Policy and Power: A Former ISPS Scholar Explores Government from the Inside Out
As a law clerk with the U.S. Court of Appeals for the Fourth Circuit, Zach Young assists a leading member of the federal judiciary, Judge J. Harvie Wilkinson III, Class of ’67, in reviewing intricate issues of law and fact.
Young, Class of ’17, gained an appreciation for approaching questions of research, analysis, and policy through an objective lens while an undergraduate fellow with the Institution for Social and Policy Studies (ISPS).
“ISPS emphasized the importance of thinking rigorously about policy as something that can be empirically tested, that should be subjected to scientific rigor,” Young said. “I appreciate that it wasn’t ideology that was being conveyed, but a methodological approach to addressing important questions of law and government.”
During the 2015-16 school year, Young worked with Alan Gerber, currently Sterling Professor of Political Science and ISPS’s director, as an inaugural Dahl scholar. The Dahl Scholars program provides fellowship support for Yale College students to engage in policy-driven social science research under the guidance of an ISPS faculty mentor.
With Gerber, Young researched the concept of federalism and its effect on the transparency of the political process. Federalism divides power across the central United States government and state and local governments. Young found that federalism can obscure accountability for public officials but also limit jurisdictional mismatches in the effects of policy.
“One of the downsides of a federal system is that voters don’t always know whom to credit or to blame,” Young said. “For example, maybe you are upset with the quality of education. Is it because of federal mandates? Curricula on the state level? Or perhaps something more local?”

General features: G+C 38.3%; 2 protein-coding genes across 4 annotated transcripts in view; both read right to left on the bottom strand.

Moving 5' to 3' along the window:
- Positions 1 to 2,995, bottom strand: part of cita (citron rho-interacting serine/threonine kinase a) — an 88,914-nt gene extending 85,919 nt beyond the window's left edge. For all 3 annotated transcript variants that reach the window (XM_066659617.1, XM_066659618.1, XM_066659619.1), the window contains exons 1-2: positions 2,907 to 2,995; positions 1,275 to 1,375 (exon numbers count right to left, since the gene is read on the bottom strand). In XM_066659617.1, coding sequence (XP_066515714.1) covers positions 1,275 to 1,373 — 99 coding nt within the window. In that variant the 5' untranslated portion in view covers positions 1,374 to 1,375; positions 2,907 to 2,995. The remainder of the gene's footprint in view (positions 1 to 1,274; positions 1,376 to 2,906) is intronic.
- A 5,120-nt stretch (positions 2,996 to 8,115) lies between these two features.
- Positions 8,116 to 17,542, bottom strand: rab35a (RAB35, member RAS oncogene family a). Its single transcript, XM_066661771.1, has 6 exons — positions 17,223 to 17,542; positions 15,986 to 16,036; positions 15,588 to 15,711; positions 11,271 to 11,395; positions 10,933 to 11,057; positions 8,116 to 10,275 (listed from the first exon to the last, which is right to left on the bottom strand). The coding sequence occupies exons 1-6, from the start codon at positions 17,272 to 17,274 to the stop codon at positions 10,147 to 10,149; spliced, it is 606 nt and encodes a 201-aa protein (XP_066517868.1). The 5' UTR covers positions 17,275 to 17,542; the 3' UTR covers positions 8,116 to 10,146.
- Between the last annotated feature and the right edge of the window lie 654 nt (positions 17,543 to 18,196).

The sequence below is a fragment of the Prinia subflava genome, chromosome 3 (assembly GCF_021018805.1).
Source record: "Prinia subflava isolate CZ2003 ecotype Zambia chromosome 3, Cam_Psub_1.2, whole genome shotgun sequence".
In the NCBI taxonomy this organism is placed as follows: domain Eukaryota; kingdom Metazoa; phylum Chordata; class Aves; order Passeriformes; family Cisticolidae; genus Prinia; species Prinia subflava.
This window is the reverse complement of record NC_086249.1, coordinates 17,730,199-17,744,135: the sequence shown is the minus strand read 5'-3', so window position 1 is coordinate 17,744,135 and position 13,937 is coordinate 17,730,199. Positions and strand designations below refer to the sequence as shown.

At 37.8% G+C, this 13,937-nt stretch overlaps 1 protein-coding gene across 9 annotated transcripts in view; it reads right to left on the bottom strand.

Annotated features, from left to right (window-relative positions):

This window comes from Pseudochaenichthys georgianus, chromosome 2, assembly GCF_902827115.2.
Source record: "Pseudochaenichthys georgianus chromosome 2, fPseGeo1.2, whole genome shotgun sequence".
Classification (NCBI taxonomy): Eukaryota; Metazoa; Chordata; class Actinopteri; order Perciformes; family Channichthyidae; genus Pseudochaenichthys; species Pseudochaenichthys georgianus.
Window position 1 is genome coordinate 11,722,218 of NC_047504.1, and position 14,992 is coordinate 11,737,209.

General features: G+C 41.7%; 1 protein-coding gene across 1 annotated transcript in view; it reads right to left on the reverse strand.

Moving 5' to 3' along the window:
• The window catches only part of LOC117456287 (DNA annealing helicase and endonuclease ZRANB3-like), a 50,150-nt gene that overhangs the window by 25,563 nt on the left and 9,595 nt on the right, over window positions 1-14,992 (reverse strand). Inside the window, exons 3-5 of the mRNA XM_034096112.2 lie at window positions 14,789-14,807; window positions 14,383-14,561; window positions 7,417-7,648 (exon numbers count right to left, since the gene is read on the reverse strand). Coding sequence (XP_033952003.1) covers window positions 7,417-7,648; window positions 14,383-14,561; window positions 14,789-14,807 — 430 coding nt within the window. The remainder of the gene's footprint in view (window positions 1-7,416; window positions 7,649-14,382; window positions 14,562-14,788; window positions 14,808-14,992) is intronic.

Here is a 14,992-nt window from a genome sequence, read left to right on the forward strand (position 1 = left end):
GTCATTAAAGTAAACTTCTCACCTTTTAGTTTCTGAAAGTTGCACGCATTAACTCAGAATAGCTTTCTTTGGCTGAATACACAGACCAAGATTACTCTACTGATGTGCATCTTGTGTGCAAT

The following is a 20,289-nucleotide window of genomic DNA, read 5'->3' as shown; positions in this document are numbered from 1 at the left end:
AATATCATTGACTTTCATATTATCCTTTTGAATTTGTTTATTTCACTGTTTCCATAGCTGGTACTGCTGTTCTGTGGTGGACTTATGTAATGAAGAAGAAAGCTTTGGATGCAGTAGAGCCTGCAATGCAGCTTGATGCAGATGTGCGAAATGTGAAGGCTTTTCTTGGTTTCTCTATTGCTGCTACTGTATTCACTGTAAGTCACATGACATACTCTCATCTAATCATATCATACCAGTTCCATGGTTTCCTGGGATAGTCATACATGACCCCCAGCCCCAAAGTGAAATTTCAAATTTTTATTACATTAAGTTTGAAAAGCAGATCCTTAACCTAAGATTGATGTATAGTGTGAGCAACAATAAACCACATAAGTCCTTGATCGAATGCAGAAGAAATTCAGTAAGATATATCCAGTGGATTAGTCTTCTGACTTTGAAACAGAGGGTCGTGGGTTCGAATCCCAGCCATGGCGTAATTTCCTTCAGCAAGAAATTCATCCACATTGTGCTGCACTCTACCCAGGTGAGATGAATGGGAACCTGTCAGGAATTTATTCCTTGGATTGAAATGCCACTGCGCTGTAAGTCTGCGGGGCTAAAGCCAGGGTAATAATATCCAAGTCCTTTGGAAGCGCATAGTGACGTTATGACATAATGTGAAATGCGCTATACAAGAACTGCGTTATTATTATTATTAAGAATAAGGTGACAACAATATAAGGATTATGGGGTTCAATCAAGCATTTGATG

Young cultivated an interest in the topic while working at New Haven City Hall and the U.S. Senate Finance Committee, and he credits ISPS for helping to focus his thinking about what might be obscured or aided by having different levels of government.
“It was a privilege to work with someone as smart, as thoughtful, and frankly as humorous as Professor Gerber,” Young said. “He gave me superb feedback and was a delight to spend time with.”
After graduating Yale with a B.A. in ethics, politics, and economics, Young worked as a correspondent for Politico Europe in Paris and then attended Stanford Law School on a full scholarship. With Gerber’s encouragement, he also earned a master’s degree in policy in France.
“Zach is very much an independent thinker and intellectually courageous,” Gerber said. “Someone who loves exploring ideas and just the kind of person we hope to engage through our undergraduate fellowship programs. I think that he’s somebody with limitless potential.”
Currently, Young is weighing options for when his clerkship ends. While he is not sure what precise position he might seek, he feels hopeful that he will ultimately find a public policy-related project through which he can make a significant and lasting impact.
And he knows he will carry the lessons from ISPS wherever he goes.
“While a Dahl scholar, I found it immensely rewarding to talk to different scholars in the building — maybe just getting coffee and coming across someone to see what methods they were using or what ideas they were testing,” Young said. “Those conversations were very special and formative for me. I learned a lot about the world through those interactions.”